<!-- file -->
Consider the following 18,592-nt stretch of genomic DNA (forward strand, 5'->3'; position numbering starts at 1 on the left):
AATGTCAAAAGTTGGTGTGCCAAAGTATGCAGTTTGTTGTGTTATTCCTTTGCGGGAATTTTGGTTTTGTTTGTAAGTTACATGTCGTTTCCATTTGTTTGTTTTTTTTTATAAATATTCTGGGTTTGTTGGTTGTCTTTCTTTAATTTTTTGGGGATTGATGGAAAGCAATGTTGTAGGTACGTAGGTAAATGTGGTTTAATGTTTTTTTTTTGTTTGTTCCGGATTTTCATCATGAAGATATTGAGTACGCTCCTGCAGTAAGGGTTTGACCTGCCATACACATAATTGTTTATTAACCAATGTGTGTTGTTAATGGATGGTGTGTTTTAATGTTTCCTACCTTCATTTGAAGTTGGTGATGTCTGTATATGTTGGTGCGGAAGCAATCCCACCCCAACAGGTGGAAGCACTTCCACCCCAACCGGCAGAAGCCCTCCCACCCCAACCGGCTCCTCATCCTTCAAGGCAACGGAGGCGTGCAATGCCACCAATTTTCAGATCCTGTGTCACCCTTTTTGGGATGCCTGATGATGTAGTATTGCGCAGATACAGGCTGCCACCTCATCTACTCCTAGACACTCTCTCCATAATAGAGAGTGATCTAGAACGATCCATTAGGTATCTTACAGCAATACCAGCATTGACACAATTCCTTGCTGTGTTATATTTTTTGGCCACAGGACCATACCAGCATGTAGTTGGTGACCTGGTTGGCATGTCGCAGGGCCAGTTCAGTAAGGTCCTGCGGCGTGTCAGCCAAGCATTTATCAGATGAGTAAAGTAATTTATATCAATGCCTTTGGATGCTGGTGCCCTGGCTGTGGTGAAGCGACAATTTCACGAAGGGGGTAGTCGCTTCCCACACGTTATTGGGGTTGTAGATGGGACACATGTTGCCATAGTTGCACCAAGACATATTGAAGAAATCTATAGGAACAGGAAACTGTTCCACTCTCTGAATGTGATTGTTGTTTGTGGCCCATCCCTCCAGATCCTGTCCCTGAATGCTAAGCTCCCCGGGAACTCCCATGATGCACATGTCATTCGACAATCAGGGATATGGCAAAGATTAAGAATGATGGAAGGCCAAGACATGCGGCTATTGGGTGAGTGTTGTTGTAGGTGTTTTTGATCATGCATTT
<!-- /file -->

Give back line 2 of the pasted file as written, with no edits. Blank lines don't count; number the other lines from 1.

AATGTCAAAAGTTGGTGTGCCAAAGTATGCAGTTTGTTGTGTTATTCCTTTGCGGGAATTTTGGTTTTGTTTGTAAGTTACATGTCGTTTCCATTTGTTTGTTTTTTTTTATAAATATTCTGGGTTTGTTGGTTGTCTTTCTTTAATTTTTTGGGGATTGATGGAAAGCAATGTTGTAGGTACGTAGGTAAATGTGGTTTAATGTTTTTTTTTTGTTTGTTCCGGATTTTCATCATGAAGATATTGAGTACGCTCCTGCAGTAAGGGTTTGACCTGCCATACACATAATTGTTTATTAACCAATGTGTGTTGTTAATGGATGGTGTGTTTTAATGTTTCCTACCTTCATTTGAAGTTGGTGATGTCTGTATATGTTGGTGCGGAAGCAATCCCACCCCAACAGGTGGAAGCACTTCCACCCCAACCGGCAGAAGCCCTCCCACCCCAACCGGCTCCTCATCCTTCAAGGCAACGGAGGCGTGCAATGCCACCAATTTTCAGATCCTGTGTCACCCTTTTTGGGATGCCTGATGATGTAGTATTGCGCAGATACAGGCTGCCACCTCATCTACTCCTAGACACTCTCTCCATAATAGAGAGTGATCTAGAACGATCCATTAGGTATCTTACAGCAATACCAGCATTGACACAATTCCTTGCTGTGTTATATTTTTTGGCCACAGGACCATACCAGCATGTAGTTGGTGACCTGGTTGGCATGTCGCAGGGCCAGTTCAGTAAGGTCCTGCGGCGTGTCAGCCAAGCATTTATCAGATGAGTAAAGTAATTTATATCAATGCCTTTGGATGCTGGTGCCCTGGCTGTGGTGAAGCGACAATTTCACGAAGGGGGTAGTCGCTTCCCACACGTTATTGGGGTTGTAGATGGGACACATGTTGCCATAGTTGCACCAAGACATATTGAAGAAATCTATAGGAACAGGAAACTGTTCCACTCTCTGAATGTGATTGTTGTTTGTGGCCCATCCCTCCAGATCCTGTCCCTGAATGCTAAGCTCCCCGGGAACTCCCATGATGCACATGTCATTCGACAATCAGGGATATGGCAAAGATTAAGAATGATGGAAGGCCAAGACATGCGGCTATTGGGTGAGTGTTGTTGTAGGTGTTTTTGATCATGCATTT